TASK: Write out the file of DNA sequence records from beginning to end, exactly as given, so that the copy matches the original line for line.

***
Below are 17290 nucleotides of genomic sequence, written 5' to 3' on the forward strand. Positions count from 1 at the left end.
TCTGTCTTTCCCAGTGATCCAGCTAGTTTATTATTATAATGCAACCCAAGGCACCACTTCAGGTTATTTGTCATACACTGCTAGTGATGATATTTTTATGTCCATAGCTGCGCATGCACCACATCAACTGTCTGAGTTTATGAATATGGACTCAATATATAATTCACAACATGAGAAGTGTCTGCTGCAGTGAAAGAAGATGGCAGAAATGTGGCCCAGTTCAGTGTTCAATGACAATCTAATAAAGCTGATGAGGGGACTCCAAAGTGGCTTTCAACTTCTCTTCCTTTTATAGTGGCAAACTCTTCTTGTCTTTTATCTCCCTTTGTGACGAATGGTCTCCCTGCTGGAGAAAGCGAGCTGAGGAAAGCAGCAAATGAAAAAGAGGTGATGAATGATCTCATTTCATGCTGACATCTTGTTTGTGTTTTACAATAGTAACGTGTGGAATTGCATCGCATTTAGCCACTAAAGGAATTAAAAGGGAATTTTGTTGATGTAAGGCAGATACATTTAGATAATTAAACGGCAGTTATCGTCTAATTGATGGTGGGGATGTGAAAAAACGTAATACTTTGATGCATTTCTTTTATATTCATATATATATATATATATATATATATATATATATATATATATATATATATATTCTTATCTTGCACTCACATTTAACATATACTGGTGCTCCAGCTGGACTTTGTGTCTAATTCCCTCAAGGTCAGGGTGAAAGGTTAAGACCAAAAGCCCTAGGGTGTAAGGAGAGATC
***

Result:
Below are 17290 nucleotides of genomic sequence, written 5' to 3' on the forward strand. Positions count from 1 at the left end.
TCTGTCTTTCCCAGTGATCCAGCTAGTTTATTATTATAATGCAACCCAAGGCACCACTTCAGGTTATTTGTCATACACTGCTAGTGATGATATTTTTATGTCCATAGCTGCGCATGCACCACATCAACTGTCTGAGTTTATGAATATGGACTCAATATATAATTCACAACATGAGAAGTGTCTGCTGCAGTGAAAGAAGATGGCAGAAATGTGGCCCAGTTCAGTGTTCAATGACAATCTAATAAAGCTGATGAGGGGACTCCAAAGTGGCTTTCAACTTCTCTTCCTTTTATAGTGGCAAACTCTTCTTGTCTTTTATCTCCCTTTGTGACGAATGGTCTCCCTGCTGGAGAAAGCGAGCTGAGGAAAGCAGCAAATGAAAAAGAGGTGATGAATGATCTCATTTCATGCTGACATCTTGTTTGTGTTTTACAATAGTAACGTGTGGAATTGCATCGCATTTAGCCACTAAAGGAATTAAAAGGGAATTTTGTTGATGTAAGGCAGATACATTTAGATAATTAAACGGCAGTTATCGTCTAATTGATGGTGGGGATGTGAAAAAACGTAATACTTTGATGCATTTCTTTTATATTCATATATATATATATATATATATATATATATATATATATATATATATATATATTCTTATCTTGCACTCACATTTAACATATACTGGTGCTCCAGCTGGACTTTGTGTCTAATTCCCTCAAGGTCAGGGTGAAAGGTTAAGACCAAAAGCCCTAGGGTGTAAGGAGAGATC